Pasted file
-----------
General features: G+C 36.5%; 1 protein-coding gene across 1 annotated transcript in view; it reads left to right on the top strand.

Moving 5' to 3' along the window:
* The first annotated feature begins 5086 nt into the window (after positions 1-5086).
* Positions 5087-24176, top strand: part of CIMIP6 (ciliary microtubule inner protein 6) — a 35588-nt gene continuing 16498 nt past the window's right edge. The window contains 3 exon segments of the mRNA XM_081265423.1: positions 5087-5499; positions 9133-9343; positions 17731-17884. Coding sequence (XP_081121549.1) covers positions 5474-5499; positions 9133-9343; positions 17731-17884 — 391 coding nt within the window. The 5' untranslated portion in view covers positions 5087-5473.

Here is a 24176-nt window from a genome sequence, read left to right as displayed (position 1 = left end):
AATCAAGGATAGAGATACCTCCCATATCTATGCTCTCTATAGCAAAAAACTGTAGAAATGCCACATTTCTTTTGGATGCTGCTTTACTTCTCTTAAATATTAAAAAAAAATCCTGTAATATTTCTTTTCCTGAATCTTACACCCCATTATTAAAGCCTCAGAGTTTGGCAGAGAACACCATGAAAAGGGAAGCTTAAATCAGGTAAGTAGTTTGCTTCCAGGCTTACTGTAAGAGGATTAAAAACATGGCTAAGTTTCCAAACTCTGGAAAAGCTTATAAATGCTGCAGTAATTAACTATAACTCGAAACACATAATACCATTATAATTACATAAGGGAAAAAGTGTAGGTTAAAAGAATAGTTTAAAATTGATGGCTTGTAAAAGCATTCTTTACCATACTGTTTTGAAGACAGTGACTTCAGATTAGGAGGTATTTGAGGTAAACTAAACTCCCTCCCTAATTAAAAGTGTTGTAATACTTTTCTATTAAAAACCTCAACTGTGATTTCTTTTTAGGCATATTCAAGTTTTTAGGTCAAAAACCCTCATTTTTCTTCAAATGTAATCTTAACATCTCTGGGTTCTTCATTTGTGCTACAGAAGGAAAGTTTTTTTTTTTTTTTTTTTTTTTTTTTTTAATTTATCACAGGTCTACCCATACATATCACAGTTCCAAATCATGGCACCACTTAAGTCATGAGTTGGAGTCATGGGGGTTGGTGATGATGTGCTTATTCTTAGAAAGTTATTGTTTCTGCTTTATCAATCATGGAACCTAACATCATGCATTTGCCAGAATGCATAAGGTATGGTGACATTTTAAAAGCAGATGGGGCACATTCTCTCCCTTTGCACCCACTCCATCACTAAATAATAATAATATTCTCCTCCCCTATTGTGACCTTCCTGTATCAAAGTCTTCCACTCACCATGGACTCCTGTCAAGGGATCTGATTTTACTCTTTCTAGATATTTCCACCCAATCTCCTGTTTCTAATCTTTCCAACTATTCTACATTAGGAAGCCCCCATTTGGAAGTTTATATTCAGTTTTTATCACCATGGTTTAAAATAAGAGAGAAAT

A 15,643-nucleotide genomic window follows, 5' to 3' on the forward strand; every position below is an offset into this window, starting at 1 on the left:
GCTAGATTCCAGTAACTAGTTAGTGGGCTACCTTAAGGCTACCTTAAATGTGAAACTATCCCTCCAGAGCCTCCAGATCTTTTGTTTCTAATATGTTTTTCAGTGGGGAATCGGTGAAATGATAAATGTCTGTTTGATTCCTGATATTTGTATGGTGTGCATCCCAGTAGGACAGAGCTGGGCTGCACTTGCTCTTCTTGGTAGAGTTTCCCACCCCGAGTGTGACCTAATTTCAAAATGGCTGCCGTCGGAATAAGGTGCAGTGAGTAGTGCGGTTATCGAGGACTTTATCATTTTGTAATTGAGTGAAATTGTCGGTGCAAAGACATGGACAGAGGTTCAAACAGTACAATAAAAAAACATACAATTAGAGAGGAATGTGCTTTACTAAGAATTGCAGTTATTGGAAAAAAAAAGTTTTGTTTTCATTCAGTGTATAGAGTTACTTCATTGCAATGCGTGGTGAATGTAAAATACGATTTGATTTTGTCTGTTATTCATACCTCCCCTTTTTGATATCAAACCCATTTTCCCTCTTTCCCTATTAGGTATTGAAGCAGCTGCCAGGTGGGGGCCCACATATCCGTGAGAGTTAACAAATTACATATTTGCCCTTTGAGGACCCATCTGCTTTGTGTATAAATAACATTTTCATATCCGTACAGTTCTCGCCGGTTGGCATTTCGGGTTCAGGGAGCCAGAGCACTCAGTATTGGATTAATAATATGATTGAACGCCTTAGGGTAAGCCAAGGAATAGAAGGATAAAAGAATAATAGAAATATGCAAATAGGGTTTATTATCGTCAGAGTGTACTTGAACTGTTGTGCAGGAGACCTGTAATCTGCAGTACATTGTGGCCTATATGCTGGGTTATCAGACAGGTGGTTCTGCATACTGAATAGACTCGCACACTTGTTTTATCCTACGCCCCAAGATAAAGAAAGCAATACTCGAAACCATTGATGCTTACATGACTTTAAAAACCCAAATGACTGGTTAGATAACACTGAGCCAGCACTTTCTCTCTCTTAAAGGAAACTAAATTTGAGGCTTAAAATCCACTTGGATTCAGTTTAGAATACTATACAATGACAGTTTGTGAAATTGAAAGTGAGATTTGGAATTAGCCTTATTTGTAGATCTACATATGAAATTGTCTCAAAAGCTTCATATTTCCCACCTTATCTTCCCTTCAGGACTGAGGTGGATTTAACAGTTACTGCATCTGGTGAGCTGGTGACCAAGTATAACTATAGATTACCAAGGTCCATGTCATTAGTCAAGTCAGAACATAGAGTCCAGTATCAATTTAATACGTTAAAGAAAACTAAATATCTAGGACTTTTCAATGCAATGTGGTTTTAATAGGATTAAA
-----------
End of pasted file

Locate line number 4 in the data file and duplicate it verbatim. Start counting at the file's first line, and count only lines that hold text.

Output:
* Positions 5087-24176, top strand: part of CIMIP6 (ciliary microtubule inner protein 6) — a 35588-nt gene continuing 16498 nt past the window's right edge. The window contains 3 exon segments of the mRNA XM_081265423.1: positions 5087-5499; positions 9133-9343; positions 17731-17884. Coding sequence (XP_081121549.1) covers positions 5474-5499; positions 9133-9343; positions 17731-17884 — 391 coding nt within the window. The 5' untranslated portion in view covers positions 5087-5473.